United States Senate elections, 2018

United States Senate elections, 2018

← 2016November 6, 20182020 →

33 of the 100 seats (Class 1) in the United States Senate
(and 2 special elections)
51 seats needed for a majority
Reporting
97.0%
as of 11:10 (UTC-5)
 Majority partyMinority party
 Mitch McConnell 2016 crop.jpgChuck Schumer official photo (cropped).jpg
LeaderMitch McConnellChuck Schumer
PartyRepublicanDemocratic
Leader sinceJanuary 3, 2007January 3, 2017
Leader's seatKentuckyNew York
Seats before5147
Seats after51–53[a]45–47[a]
Seat changeIncrease 0–2Decrease 0–2

 Third party
 
PartyIndependent
Seats before2
Seats after2
Seat changeSteady

2018 United States Senate elections.svg
Results of the general and special elections
     Democratic gain      Republican gain
     Democratic hold      Republican hold
     Independent hold      Undetermined
Line through state means both seats are up for election.

Majority Leader before election

Mitch McConnell
Republican

Elected Majority Leader

TBD
Republican

The elections to the United States Senate were held on November 6, 2018. 33 of the 100 seats were contested in regular elections and two seats in special elections. The winners of the 33 regular elections will serve six-year terms from January 3, 2019, to January 3, 2025. Democrats had 26 seats up for election, including the seats of two independents who caucus with them. Republicans had nine seats up for election. The seats up for regular election in 2018 were last up in 2012; in addition, special elections were scheduled due to vacancies in Minnesota and Mississippi.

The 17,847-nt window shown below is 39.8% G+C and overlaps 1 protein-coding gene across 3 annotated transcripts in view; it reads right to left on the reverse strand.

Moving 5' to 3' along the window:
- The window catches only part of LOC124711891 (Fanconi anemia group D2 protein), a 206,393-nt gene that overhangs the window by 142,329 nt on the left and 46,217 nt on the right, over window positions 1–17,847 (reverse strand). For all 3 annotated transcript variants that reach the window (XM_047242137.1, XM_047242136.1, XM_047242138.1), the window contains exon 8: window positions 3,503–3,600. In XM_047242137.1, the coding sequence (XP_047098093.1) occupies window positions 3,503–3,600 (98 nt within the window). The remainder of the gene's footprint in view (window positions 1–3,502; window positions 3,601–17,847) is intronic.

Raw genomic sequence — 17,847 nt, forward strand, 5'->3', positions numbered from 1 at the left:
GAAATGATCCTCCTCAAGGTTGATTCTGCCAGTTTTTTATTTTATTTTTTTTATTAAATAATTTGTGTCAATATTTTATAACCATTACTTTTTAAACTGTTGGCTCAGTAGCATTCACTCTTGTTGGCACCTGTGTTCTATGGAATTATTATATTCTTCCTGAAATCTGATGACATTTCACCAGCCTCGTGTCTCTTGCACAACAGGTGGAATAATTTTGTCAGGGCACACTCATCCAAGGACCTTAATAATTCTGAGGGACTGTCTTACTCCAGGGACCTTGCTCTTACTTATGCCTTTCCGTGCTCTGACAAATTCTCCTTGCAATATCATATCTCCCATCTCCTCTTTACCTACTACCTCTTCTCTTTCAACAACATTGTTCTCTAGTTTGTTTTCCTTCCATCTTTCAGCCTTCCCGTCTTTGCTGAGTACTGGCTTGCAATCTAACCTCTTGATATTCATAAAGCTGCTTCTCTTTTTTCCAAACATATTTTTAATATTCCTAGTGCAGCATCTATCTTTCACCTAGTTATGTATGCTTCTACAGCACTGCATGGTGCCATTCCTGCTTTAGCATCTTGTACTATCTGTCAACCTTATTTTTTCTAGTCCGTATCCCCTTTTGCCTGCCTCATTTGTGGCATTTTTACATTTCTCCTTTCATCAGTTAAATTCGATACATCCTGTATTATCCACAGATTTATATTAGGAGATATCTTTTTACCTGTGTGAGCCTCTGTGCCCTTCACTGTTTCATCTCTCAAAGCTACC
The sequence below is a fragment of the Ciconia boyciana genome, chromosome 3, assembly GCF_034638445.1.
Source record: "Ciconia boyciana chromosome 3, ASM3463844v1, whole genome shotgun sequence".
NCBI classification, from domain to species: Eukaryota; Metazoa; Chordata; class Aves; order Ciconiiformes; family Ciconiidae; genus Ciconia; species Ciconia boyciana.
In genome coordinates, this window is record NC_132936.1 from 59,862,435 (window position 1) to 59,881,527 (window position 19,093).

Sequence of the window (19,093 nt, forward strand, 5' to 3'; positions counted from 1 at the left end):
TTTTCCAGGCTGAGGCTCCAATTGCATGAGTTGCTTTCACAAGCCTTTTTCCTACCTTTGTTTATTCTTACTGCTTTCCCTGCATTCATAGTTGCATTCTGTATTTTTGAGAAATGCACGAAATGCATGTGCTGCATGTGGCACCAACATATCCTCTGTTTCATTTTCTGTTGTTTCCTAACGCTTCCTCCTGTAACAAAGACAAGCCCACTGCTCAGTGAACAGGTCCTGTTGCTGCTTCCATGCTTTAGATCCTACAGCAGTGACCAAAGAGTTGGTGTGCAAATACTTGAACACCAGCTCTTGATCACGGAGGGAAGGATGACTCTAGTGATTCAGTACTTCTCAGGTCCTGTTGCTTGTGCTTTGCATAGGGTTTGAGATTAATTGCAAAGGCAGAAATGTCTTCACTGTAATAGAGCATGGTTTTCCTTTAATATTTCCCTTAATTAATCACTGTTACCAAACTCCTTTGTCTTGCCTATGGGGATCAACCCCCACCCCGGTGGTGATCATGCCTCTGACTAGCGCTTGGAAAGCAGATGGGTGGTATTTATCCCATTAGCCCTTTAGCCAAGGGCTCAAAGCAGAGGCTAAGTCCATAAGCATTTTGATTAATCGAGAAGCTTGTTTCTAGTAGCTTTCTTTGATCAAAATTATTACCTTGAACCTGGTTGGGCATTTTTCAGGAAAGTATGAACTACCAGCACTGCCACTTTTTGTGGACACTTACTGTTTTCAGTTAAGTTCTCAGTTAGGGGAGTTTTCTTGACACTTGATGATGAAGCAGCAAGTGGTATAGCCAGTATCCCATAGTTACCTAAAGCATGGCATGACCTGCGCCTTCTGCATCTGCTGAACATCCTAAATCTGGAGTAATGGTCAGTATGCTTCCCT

Other elections that were held on this date include the elections to the U.S. House of Representatives, 39 Governorships as well as various other state and local elections.

Republicans could only afford to have a net loss of one Senate seat to maintain their working majority of 50 Senators and Republican Vice President Mike Pence, who is able to cast a tie-breaking vote in accordance with Article One of the United States Constitution. Three of the Republican seats were open as a result of retirements in Tennessee, Utah, and Arizona. Democrats were defending ten seats in states won by Donald Trump in the 2016 presidential election, while Republicans were only defending one seat in a state won by Hillary Clinton in 2016. According to FiveThirtyEight, Democrats faced the most unfavorable Senate map in 2018 that any party has ever faced in any election.[1][2]

Although the final tally is yet to be confirmed, the Republicans kept the Senate majority, defeating three Democratic incumbents in Indiana, Missouri, and North Dakota. This is the first midterm election cycle since 2002 where any incumbents of the non-presidential party lost re-election.[3] Democrats defeated a Republican incumbent in Nevada and gained an open seat in Arizona. Out of the 33 determined winners, 22 are Democrats, nine are Republicans, and two are independents who caucus with the Democrats. The winner in Florida and the Mississippi runoff election have yet to be determined.[4]

Focus on competitive races

Democrats targeted Republican-held Senate seats in Arizona (open seat) and Nevada.[5] Seats in Texas,[6] Mississippi (at least one of the two seats) and Tennessee (open seat)[7] were also competitive for the Democrats. Republicans targeted Democratic-held seats in Indiana, Missouri, Montana, North Dakota, and West Virginia, all of which voted for Mitt Romney in the 2012 presidential election and Donald Trump in the 2016 presidential election.[8] Seats in Florida, Ohio, Pennsylvania, Wisconsin, and Michigan, all of which voted for Donald Trump in the 2016 election, were also targeted by Republicans.[9][5]